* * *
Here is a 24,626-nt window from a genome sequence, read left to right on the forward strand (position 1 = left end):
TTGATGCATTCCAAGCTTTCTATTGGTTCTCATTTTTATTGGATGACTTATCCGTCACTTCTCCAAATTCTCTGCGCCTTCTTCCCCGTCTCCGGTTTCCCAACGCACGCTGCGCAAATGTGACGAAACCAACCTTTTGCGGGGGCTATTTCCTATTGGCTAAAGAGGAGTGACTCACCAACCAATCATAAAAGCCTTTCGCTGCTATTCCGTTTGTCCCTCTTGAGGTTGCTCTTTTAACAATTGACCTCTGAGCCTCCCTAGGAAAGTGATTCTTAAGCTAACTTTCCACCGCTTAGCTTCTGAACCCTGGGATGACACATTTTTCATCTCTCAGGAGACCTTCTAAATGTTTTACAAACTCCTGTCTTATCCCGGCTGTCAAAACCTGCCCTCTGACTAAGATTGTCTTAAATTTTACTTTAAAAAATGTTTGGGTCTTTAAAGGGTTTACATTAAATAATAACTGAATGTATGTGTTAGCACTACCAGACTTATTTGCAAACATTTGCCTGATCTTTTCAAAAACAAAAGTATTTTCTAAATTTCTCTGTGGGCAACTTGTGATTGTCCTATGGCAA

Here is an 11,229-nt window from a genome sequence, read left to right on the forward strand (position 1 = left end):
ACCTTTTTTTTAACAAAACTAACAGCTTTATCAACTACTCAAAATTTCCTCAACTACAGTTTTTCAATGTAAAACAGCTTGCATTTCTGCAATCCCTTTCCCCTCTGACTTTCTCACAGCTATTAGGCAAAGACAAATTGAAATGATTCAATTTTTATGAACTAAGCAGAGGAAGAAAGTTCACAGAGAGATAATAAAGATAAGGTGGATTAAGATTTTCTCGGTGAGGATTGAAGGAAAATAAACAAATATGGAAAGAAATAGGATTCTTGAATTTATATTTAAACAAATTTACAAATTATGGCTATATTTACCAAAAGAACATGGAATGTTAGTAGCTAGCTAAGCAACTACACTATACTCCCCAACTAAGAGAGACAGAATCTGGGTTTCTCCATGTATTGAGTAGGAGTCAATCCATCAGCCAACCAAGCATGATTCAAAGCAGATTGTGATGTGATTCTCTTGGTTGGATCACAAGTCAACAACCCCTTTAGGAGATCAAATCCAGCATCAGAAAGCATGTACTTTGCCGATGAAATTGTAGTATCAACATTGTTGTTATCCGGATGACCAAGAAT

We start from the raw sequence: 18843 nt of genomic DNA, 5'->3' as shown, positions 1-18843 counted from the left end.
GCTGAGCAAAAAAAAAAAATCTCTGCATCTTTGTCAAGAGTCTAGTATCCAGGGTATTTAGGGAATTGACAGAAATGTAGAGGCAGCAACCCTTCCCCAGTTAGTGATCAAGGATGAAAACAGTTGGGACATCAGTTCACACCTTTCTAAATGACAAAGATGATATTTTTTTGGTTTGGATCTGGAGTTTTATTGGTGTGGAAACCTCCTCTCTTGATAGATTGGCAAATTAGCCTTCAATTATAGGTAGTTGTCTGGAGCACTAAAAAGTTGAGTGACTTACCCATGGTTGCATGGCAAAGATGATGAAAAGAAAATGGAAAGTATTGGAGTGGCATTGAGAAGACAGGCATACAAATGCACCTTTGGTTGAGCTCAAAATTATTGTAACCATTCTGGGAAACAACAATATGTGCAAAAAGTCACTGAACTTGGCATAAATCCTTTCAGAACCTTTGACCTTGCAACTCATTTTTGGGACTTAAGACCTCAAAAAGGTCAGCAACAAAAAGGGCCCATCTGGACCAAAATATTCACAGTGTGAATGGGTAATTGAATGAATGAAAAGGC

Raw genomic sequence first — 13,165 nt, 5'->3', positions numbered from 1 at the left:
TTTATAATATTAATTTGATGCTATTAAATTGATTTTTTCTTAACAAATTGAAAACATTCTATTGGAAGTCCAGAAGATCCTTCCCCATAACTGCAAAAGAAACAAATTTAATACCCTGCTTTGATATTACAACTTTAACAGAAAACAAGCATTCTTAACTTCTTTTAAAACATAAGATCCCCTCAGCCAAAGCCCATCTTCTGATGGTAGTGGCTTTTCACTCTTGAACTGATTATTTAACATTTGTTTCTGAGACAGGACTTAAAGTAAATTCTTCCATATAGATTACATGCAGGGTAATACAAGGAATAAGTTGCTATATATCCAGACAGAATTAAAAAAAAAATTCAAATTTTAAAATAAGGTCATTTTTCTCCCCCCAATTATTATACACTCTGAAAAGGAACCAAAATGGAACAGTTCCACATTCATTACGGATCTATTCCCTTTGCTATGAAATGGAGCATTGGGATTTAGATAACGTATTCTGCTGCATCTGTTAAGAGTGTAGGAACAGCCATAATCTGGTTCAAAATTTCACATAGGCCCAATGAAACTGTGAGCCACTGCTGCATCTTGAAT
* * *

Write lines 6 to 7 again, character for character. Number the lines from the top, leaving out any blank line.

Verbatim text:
GCTGAGCAAAAAAAAAAAATCTCTGCATCTTTGTCAAGAGTCTAGTATCCAGGGTATTTAGGGAATTGACAGAAATGTAGAGGCAGCAACCCTTCCCCAGTTAGTGATCAAGGATGAAAACAGTTGGGACATCAGTTCACACCTTTCTAAATGACAAAGATGATATTTTTTTGGTTTGGATCTGGAGTTTTATTGGTGTGGAAACCTCCTCTCTTGATAGATTGGCAAATTAGCCTTCAATTATAGGTAGTTGTCTGGAGCACTAAAAAGTTGAGTGACTTACCCATGGTTGCATGGCAAAGATGATGAAAAGAAAATGGAAAGTATTGGAGTGGCATTGAGAAGACAGGCATACAAATGCACCTTTGGTTGAGCTCAAAATTATTGTAACCATTCTGGGAAACAACAATATGTGCAAAAAGTCACTGAACTTGGCATAAATCCTTTCAGAACCTTTGACCTTGCAACTCATTTTTGGGACTTAAGACCTCAAAAAGGTCAGCAACAAAAAGGGCCCATCTGGACCAAAATATTCACAGTGTGAATGGGTAATTGAATGAATGAAAAGGC

Raw genomic sequence first — 13,165 nt, 5'->3', positions numbered from 1 at the left: